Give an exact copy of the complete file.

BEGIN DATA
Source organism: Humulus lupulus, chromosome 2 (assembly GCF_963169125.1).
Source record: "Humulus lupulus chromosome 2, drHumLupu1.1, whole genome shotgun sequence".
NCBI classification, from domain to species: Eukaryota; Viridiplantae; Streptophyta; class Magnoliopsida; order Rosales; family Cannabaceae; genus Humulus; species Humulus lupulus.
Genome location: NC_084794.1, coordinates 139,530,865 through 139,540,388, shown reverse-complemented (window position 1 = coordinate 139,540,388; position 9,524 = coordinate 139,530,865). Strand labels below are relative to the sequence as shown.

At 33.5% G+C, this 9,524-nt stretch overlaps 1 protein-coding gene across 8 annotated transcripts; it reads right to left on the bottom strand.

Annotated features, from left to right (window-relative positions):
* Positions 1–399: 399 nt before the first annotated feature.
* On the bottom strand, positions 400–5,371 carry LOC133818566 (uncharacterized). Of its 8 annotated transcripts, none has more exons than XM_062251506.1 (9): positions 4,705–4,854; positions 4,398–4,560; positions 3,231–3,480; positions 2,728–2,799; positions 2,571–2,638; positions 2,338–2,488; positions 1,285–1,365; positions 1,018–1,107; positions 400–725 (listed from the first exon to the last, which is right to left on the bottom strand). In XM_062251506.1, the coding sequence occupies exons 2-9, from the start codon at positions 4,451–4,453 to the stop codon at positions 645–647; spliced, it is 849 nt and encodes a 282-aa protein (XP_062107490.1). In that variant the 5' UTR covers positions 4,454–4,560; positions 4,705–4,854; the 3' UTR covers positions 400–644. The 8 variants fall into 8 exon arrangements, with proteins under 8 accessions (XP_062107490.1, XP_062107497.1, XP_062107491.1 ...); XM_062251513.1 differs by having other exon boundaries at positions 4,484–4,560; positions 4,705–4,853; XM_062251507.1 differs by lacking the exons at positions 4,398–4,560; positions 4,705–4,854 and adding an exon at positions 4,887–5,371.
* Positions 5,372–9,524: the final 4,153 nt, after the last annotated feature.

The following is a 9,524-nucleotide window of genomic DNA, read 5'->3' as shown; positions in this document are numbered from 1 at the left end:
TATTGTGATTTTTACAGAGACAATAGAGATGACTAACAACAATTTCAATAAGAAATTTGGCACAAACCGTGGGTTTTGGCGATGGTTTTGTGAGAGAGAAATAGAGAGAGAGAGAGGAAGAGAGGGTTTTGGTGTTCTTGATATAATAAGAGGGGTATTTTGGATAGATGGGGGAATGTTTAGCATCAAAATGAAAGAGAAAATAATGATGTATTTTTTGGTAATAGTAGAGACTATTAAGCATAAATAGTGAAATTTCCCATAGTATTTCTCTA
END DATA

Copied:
Source organism: Humulus lupulus, chromosome 2 (assembly GCF_963169125.1).
Source record: "Humulus lupulus chromosome 2, drHumLupu1.1, whole genome shotgun sequence".
NCBI classification, from domain to species: Eukaryota; Viridiplantae; Streptophyta; class Magnoliopsida; order Rosales; family Cannabaceae; genus Humulus; species Humulus lupulus.
Genome location: NC_084794.1, coordinates 139,530,865 through 139,540,388, shown reverse-complemented (window position 1 = coordinate 139,540,388; position 9,524 = coordinate 139,530,865). Strand labels below are relative to the sequence as shown.

At 33.5% G+C, this 9,524-nt stretch overlaps 1 protein-coding gene across 8 annotated transcripts; it reads right to left on the bottom strand.

Annotated features, from left to right (window-relative positions):
* Positions 1–399: 399 nt before the first annotated feature.
* On the bottom strand, positions 400–5,371 carry LOC133818566 (uncharacterized). Of its 8 annotated transcripts, none has more exons than XM_062251506.1 (9): positions 4,705–4,854; positions 4,398–4,560; positions 3,231–3,480; positions 2,728–2,799; positions 2,571–2,638; positions 2,338–2,488; positions 1,285–1,365; positions 1,018–1,107; positions 400–725 (listed from the first exon to the last, which is right to left on the bottom strand). In XM_062251506.1, the coding sequence occupies exons 2-9, from the start codon at positions 4,451–4,453 to the stop codon at positions 645–647; spliced, it is 849 nt and encodes a 282-aa protein (XP_062107490.1). In that variant the 5' UTR covers positions 4,454–4,560; positions 4,705–4,854; the 3' UTR covers positions 400–644. The 8 variants fall into 8 exon arrangements, with proteins under 8 accessions (XP_062107490.1, XP_062107497.1, XP_062107491.1 ...); XM_062251513.1 differs by having other exon boundaries at positions 4,484–4,560; positions 4,705–4,853; XM_062251507.1 differs by lacking the exons at positions 4,398–4,560; positions 4,705–4,854 and adding an exon at positions 4,887–5,371.
* Positions 5,372–9,524: the final 4,153 nt, after the last annotated feature.

The following is a 9,524-nucleotide window of genomic DNA, read 5'->3' as shown; positions in this document are numbered from 1 at the left end:
TATTGTGATTTTTACAGAGACAATAGAGATGACTAACAACAATTTCAATAAGAAATTTGGCACAAACCGTGGGTTTTGGCGATGGTTTTGTGAGAGAGAAATAGAGAGAGAGAGAGGAAGAGAGGGTTTTGGTGTTCTTGATATAATAAGAGGGGTATTTTGGATAGATGGGGGAATGTTTAGCATCAAAATGAAAGAGAAAATAATGATGTATTTTTTGGTAATAGTAGAGACTATTAAGCATAAATAGTGAAATTTCCCATAGTATTTCTCTA